Tuesday, September 28, 2010

Dear Students,

I will hold office hours for Soc 150 on Tuesdays from 1-3 in SSMS 3013. I am here to help you, so please feel free to visit me as needed. I look forward to working with you.

Best, Jason

Friday, September 24, 2010

Password for Eres

Here is the site for ereserves for the course:


 Password: tonight

Tuesday, September 7, 2010

Sex, Love and God: The Syllabus

Sociology 150: Sex, Love and God
Professor Roger Friedland  (friedland@religion.ucsb.edu)
TA : Jason Hopkins (jhopkins@umail.ucsb.edu)
Fall, 2010
Tuesday-Thursdays, 8:00 – 9:15
Girvetz 1004
Office Hours: Monday 10-12, HSSB 3083
Course Blog: http://sexloveandgodthecourse.blogspot.com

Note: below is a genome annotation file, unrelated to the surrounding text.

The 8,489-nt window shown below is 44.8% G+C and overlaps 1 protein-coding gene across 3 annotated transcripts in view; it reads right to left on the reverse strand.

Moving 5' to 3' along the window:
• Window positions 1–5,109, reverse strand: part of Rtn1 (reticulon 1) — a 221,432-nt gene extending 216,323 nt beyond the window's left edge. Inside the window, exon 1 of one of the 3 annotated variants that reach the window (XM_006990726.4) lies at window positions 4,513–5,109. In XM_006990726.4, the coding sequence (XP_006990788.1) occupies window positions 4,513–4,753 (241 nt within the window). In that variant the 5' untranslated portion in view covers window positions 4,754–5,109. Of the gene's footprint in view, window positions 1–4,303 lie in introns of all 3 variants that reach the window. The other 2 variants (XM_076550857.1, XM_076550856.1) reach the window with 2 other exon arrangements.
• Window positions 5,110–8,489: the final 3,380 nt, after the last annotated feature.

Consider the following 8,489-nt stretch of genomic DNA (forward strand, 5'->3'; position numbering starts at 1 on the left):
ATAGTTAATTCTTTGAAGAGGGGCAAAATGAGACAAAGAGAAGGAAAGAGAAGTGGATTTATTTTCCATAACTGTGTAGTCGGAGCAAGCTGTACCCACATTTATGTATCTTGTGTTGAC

Love has become problematic in American culture, a source of considerable private and public anxiety.  Love’s conditions of possibility are no longer taken for granted.  This is nowhere more evident than in America’s youth culture, where “hooking up,” an apparently new erotic formation, has emerged, at least if one believes the popular press and the stories of worried parents, particularly those with daughters.  American young people are different.  They are, for example, three times more likely than their Italian counterparts to display a cool, romantically insensate style, to say love doesn’t matter.  Sexuality is not only a personal issue, it has become a religious one, not only in this country but an object of concern for politicized religions around the world.